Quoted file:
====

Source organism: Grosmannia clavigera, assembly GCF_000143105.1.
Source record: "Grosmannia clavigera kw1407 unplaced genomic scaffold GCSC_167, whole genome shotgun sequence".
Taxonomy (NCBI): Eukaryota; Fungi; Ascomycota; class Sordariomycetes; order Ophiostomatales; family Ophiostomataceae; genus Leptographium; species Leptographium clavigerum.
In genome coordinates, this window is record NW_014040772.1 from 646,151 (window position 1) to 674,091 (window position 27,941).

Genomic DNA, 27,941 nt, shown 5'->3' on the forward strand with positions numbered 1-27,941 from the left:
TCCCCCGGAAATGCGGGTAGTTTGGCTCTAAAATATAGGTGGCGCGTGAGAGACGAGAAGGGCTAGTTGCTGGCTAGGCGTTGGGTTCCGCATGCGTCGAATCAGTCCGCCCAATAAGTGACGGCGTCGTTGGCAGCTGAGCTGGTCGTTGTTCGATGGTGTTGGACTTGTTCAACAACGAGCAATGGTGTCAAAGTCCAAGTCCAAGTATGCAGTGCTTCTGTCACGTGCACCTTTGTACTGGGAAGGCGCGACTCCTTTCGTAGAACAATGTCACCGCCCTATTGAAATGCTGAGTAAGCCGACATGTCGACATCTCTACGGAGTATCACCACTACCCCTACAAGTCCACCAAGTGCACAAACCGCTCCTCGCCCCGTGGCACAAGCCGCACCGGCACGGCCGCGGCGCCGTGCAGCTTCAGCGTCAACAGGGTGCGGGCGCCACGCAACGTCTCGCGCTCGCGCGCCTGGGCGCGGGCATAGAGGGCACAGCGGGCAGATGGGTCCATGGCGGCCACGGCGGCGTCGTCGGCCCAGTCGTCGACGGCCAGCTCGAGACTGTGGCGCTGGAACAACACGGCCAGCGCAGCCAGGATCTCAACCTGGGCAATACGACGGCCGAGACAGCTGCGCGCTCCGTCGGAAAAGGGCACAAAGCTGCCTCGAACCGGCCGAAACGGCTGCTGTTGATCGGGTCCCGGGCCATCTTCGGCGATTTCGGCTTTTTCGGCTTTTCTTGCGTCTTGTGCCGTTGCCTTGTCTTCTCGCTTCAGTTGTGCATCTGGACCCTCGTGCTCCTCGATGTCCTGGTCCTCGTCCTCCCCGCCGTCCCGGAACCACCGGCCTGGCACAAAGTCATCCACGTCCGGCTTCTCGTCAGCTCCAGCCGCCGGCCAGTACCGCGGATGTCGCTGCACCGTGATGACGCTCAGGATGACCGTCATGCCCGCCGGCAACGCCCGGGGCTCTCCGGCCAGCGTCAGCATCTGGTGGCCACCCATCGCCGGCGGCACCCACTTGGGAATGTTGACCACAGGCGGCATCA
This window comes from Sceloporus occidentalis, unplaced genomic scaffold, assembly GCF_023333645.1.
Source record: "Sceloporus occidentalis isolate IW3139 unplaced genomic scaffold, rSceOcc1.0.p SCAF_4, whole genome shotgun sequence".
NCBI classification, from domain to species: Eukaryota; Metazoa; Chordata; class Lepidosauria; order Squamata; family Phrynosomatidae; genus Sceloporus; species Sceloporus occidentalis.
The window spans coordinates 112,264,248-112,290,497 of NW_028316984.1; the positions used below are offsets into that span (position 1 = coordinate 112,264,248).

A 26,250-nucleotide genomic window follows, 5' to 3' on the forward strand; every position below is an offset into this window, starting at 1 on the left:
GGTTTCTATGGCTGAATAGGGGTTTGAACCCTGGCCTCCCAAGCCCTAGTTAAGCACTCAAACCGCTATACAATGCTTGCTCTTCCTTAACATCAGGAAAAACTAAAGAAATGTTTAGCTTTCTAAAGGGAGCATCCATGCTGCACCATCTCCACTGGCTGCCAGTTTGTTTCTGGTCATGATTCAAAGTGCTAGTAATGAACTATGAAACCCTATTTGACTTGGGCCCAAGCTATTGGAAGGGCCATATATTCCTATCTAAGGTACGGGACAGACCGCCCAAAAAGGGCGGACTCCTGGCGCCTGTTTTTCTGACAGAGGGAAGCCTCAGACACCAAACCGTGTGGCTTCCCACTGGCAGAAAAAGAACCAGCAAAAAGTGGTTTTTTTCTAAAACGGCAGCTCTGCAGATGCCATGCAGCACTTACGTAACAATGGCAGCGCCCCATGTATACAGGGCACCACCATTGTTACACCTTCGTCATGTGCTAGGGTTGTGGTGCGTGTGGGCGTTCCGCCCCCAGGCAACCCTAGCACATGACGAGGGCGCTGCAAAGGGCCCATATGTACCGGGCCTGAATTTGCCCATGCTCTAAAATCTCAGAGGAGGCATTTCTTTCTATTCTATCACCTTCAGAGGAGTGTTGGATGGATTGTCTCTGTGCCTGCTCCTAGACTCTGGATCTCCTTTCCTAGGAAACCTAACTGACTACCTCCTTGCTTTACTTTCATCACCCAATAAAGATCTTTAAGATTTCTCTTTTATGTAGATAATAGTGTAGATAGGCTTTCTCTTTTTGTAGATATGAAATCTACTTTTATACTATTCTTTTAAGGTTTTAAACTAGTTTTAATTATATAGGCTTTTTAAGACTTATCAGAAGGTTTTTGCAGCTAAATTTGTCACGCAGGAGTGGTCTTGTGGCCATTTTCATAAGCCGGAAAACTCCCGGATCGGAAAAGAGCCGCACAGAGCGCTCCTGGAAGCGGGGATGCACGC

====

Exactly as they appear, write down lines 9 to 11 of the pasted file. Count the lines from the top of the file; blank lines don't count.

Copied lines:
NCBI classification, from domain to species: Eukaryota; Metazoa; Chordata; class Lepidosauria; order Squamata; family Phrynosomatidae; genus Sceloporus; species Sceloporus occidentalis.
The window spans coordinates 112,264,248-112,290,497 of NW_028316984.1; the positions used below are offsets into that span (position 1 = coordinate 112,264,248).

A 26,250-nucleotide genomic window follows, 5' to 3' on the forward strand; every position below is an offset into this window, starting at 1 on the left: